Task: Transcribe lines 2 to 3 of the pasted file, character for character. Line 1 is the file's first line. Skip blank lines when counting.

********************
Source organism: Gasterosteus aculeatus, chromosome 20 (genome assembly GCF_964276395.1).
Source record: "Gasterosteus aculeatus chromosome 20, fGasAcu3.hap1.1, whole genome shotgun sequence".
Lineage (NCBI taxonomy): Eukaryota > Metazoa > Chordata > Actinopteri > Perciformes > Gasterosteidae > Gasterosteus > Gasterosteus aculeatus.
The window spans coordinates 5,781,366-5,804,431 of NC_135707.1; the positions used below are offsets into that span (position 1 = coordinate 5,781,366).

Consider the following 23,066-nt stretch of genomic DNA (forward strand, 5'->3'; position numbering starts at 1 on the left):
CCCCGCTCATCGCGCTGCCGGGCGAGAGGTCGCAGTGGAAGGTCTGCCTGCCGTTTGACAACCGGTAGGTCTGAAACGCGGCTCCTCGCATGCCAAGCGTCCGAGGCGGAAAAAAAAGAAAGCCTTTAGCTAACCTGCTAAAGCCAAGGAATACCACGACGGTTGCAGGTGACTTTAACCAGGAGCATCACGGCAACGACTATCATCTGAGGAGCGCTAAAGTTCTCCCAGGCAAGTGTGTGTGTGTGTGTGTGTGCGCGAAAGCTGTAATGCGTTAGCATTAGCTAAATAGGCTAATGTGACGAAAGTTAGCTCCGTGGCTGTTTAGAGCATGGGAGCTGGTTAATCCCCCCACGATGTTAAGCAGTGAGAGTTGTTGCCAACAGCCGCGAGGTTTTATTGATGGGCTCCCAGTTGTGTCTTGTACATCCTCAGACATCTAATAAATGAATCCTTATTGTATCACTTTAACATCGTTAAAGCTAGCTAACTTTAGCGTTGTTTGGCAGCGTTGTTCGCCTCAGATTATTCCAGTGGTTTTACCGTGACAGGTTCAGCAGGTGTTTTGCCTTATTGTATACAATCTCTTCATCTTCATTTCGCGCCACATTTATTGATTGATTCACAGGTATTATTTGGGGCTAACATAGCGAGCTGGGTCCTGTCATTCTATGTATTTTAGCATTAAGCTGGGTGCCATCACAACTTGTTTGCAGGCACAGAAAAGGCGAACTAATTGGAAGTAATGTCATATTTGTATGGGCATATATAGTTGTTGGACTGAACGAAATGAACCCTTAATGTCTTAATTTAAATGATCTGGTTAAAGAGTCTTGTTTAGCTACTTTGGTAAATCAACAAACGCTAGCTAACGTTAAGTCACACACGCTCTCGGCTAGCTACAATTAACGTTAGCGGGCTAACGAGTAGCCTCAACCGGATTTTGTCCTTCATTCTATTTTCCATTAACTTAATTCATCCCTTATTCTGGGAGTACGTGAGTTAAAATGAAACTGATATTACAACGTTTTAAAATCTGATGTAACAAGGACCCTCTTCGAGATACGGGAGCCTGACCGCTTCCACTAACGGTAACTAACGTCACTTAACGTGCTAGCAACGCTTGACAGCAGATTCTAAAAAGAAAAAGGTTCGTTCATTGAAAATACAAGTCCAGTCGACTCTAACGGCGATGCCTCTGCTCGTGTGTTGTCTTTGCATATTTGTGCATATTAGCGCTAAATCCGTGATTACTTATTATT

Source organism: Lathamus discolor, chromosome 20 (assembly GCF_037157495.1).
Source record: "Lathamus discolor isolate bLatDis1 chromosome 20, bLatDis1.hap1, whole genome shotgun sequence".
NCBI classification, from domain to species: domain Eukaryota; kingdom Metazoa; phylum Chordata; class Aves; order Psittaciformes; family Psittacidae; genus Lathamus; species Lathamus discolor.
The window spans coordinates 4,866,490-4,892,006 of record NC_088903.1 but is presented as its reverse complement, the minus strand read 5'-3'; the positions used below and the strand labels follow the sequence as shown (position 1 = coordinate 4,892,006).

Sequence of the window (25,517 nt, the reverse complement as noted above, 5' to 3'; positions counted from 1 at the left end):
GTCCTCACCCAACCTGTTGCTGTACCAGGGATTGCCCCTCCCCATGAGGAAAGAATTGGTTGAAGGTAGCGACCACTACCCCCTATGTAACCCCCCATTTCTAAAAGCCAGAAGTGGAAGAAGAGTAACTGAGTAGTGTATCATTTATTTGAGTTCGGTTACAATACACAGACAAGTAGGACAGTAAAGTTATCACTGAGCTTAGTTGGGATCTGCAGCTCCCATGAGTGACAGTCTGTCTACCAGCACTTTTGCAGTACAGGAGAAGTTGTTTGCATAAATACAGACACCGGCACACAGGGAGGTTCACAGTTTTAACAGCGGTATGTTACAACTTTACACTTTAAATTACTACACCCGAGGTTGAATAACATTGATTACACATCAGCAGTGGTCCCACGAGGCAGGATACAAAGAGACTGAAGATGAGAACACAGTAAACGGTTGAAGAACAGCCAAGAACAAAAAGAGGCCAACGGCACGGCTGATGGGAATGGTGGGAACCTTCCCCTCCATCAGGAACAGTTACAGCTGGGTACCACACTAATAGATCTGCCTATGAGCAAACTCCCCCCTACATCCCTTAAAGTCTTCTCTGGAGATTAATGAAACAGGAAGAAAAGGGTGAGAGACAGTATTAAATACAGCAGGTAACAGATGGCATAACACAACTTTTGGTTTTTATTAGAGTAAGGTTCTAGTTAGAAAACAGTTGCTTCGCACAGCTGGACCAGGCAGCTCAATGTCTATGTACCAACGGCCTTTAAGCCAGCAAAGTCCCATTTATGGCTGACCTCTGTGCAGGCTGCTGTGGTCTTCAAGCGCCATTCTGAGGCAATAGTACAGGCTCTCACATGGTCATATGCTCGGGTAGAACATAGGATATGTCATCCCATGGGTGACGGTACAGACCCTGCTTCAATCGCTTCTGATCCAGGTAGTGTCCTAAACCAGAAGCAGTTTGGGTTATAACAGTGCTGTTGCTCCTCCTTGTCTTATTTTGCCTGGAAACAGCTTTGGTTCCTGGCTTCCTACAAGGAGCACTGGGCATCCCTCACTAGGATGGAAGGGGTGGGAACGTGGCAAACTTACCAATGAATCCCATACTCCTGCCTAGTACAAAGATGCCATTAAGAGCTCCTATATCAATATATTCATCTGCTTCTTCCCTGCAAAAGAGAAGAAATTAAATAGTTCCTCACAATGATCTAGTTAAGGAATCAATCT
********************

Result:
Source record: "Gasterosteus aculeatus chromosome 20, fGasAcu3.hap1.1, whole genome shotgun sequence".
Lineage (NCBI taxonomy): Eukaryota > Metazoa > Chordata > Actinopteri > Perciformes > Gasterosteidae > Gasterosteus > Gasterosteus aculeatus.